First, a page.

by Stephanie Morrill
But the ticking clock, I've come to realize, can be used in all genres. Like in really well done regency romances:
In Julie Klassen's latest, Margaret is a young society lady in London, but unlike her peers has had no real interest in marrying - unless for love - because on her 21st birthday she will inherit a tremendous sum of money from her great aunt.
But while she's 20, her mother remarries. Her stepfather has somehow learned about her inheritance, and is forcing his charming but slimy nephew to court her. Margaret overhears a conversation between the two men, in which it's made clear that they intend to persuade her to marry the nephew by ... ahem ... ruining her reputation as a virtuous woman.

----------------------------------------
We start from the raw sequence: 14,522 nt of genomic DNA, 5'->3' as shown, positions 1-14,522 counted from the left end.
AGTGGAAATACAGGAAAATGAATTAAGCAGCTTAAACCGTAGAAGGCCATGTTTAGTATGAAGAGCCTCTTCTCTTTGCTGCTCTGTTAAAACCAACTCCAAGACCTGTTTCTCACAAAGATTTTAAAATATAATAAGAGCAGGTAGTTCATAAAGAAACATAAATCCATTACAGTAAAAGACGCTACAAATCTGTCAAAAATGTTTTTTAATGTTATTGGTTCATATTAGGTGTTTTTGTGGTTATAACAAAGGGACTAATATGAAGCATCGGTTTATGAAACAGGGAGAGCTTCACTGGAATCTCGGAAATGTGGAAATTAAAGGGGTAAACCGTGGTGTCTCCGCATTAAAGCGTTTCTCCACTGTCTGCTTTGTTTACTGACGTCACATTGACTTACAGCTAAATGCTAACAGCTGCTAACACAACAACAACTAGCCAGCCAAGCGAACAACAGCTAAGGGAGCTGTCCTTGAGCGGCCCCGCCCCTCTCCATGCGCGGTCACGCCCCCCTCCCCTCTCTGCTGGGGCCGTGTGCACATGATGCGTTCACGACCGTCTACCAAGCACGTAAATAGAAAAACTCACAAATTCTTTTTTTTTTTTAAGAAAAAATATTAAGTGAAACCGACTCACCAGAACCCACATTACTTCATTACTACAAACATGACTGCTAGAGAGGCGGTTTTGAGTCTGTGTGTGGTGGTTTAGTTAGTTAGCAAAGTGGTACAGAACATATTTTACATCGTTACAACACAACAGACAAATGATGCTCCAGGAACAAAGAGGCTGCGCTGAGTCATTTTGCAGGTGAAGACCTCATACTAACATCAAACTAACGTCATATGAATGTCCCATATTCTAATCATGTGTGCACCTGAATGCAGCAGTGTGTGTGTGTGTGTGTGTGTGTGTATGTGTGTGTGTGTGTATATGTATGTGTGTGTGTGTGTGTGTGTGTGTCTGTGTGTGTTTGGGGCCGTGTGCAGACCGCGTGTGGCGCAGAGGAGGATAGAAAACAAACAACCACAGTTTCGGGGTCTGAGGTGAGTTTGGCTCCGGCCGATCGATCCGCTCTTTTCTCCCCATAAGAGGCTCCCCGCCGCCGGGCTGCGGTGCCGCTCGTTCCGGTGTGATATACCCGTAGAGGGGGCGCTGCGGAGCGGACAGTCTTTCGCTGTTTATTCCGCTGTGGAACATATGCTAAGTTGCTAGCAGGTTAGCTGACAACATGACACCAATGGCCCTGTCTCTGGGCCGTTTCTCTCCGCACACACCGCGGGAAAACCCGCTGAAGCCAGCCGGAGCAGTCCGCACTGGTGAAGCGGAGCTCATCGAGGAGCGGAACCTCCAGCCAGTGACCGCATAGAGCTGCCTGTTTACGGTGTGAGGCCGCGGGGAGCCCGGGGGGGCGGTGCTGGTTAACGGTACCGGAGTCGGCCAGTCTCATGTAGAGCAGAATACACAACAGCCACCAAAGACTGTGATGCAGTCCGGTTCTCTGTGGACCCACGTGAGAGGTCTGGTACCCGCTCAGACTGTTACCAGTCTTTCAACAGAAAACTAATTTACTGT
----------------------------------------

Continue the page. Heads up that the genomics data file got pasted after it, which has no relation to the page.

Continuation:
With 3 months until her birthday, Margaret flees from the dangerous situation with what teeny amount of pocket money she has and goes undercover as a maid. Only she gets hired by two former suitors of hers, who might see through her disguise if they look closely.
Did you catch the ticking clock element? Margaret has three months until she inherits the money - can she stay hidden and safe until then?
Even if you're not writing something in the suspense vein, a "ticking clock" element can really tighten up your plot.
The one I described above is a big ticking clock, something tied to the main character's big goal (avoiding marriage to anyone who wants her just for her fortune) but also, look for ways to add smaller ticking clocks.
The show 24 was excellent at this. Not only did you have the big plot underfoot (terrorists who were trying to blow up Los Angeles) but there were also little ticking clocks along the way. The team is en route and we need that code broken now.
Are there ticking clocks in your manuscript? Or can your character take the scenic way to achieving their goals?